Boners

Boner Fight for December 12th, 2018

BONER CANDIDATE #1: MALE PARTS. FEMALE TENDENCIES.

A woman is suing employees of a Florida jail after they allegedly forced her to spend several hours in a cell surrounded by dozens of men, because they suspected she was transgender. The Miami Herald reports 55-year-old Fior Pichardo de Veloz had come to Miami from the Dominican Republic to witness the birth of her grandchild in 2013, when she was arrested at the airport on an outstanding drug charge. Her arrest report listed her as female and Pichardo de Veloz was booked into the Turner Guilford Knight Correctional Center and processed as a woman. She was even strip searched. Due to her history of high blood pressure, Pichardo de Veloz was examined by a nurse as a precaution. The nurse saw she had been taking hormone pills and questioned her about her gender.  Despite Pichardo de Veloz’s denial of being a man, the nurse added a note to her file that read: “Transgender, male parts, female tendencies.” The nurse notified a doctor, who reclassified Pichardo de Veloz as male without an examination, according to an appeals court opinion. Pichardo was transferred to the Metro West Detention Center, an all-male jail, and shared a cell with about 40 men, who jeered at her yelling “Mami! Mami!”, according to the newspaper. She was there for 10 hours and said she was terrified to go to the bathroom and “urinated on herself instead.”

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BONER CANDIDATE #2: THE THIEVING NUNS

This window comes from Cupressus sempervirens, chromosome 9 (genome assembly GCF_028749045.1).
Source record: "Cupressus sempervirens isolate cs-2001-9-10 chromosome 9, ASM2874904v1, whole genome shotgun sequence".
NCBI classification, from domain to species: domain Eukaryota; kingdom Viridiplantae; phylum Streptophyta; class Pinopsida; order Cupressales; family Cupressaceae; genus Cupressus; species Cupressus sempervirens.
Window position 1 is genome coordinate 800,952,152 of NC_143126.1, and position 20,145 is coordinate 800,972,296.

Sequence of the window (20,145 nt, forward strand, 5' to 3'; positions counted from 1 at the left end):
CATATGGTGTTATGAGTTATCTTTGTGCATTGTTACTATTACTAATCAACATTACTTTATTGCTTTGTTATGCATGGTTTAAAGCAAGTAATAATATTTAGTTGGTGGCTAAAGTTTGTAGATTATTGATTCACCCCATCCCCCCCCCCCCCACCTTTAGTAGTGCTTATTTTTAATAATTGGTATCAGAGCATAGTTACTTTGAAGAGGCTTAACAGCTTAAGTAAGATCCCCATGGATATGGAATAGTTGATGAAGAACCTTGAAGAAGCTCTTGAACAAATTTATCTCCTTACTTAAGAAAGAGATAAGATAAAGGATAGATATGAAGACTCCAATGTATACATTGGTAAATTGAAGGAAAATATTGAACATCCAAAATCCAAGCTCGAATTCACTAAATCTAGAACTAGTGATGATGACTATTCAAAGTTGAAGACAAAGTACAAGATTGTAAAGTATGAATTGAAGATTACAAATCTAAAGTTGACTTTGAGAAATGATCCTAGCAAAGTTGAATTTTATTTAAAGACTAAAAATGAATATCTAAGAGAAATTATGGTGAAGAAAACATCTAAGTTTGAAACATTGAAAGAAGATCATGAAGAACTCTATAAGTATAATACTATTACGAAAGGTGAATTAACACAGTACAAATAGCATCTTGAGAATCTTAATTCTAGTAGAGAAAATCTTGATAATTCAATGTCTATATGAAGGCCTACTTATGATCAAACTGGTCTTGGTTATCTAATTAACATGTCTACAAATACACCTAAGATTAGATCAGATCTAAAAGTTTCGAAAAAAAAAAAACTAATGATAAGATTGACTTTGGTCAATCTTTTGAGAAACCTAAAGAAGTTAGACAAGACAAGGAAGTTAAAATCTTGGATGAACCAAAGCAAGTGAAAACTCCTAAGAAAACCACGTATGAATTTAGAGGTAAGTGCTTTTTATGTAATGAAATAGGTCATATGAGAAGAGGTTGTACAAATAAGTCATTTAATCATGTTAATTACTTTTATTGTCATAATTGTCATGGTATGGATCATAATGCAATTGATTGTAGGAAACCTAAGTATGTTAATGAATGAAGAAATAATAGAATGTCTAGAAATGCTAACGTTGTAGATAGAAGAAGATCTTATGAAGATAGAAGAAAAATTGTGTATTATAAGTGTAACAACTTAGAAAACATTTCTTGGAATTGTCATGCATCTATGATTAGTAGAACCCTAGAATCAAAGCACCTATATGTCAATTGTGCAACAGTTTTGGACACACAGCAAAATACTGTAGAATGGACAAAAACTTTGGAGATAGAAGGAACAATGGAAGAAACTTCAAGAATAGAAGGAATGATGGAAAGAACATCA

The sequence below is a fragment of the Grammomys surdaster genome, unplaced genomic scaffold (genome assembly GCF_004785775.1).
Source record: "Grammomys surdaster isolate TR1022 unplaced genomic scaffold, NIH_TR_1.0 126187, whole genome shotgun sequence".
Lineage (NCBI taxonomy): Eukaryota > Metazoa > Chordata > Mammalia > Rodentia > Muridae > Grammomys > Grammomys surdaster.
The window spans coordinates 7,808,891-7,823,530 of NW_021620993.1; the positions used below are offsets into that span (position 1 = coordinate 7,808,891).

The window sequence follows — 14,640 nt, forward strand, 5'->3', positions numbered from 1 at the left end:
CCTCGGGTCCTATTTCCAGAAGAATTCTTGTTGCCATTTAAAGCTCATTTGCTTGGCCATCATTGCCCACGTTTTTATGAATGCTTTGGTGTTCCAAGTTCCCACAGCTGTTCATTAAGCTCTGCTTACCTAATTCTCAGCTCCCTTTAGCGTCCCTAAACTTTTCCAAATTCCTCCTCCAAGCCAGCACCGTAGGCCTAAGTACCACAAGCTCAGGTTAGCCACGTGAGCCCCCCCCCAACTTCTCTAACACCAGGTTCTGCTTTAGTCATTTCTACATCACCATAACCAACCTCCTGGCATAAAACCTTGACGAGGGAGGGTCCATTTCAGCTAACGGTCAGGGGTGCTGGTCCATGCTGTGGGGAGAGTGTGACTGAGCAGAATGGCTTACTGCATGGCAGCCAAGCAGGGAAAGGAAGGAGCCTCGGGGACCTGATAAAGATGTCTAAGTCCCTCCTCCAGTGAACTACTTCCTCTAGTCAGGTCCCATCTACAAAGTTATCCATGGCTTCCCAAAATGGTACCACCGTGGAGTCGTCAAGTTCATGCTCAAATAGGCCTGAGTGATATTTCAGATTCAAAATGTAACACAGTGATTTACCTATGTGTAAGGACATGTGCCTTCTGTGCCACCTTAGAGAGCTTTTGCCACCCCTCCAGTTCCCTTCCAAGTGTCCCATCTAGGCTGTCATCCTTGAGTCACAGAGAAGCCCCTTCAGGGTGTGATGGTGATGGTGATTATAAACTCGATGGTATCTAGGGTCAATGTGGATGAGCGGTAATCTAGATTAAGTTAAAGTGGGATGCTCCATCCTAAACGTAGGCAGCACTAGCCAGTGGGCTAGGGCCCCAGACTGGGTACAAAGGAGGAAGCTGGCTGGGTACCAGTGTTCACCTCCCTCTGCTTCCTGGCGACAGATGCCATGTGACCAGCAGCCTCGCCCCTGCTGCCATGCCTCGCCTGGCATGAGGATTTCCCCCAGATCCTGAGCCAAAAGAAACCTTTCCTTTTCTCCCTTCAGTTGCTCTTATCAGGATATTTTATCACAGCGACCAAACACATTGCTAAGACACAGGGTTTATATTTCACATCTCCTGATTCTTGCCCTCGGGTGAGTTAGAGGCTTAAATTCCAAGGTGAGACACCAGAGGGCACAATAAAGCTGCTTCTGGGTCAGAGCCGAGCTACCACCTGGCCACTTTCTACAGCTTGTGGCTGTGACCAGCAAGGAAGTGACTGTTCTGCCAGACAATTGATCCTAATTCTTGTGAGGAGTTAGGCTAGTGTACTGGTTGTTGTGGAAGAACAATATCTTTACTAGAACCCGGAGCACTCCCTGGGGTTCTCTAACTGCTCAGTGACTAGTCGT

Two nuns who formerly worked at St. James Catholic School in Torrance, California, confessed to embezzling at least $500,000 from the school so that they could gamble it away at Las Vegas casinos, the Archdiocese of Los Angeles said at a meeting with parents and alumni on Monday. Sister Mary Margaret Kreuper, who worked as the school principal for 28 years, and Sister Lana Chang, a teacher at the school for 20 years, reportedly bilked the funds over a period of at least a decade, the Press-Telegram reported. The sisters, described as best friends, both retired earlier this year. Officials made the discovery in June after performing a routine audit following Kreuper’s retirement. The Rev. Michael Meyers, the church’s monsignor, said Kreuper was “very nervous and anxious” during the audit and she reportedly asked staff members to change school records. Meyers reported it to the Archdiocese of Los Angeles, who hired their own auditor. The auditor found that tuition checks, fees and donations were being deposited into a bank account not used by the school. The sisters later confessed to using the funds for themselves. “We do know that they had a pattern of going on trips. We do know they had a pattern of going to casinos, and the reality is, they used the account as their personal account,” an attorney told parents and alumni at Monday’s meeting. Church officials said they did not wish to press charges against the sisters, who both expressed remorse. Police will still present the case to the Los Angeles County District Attorney’s Office, NBC reported.

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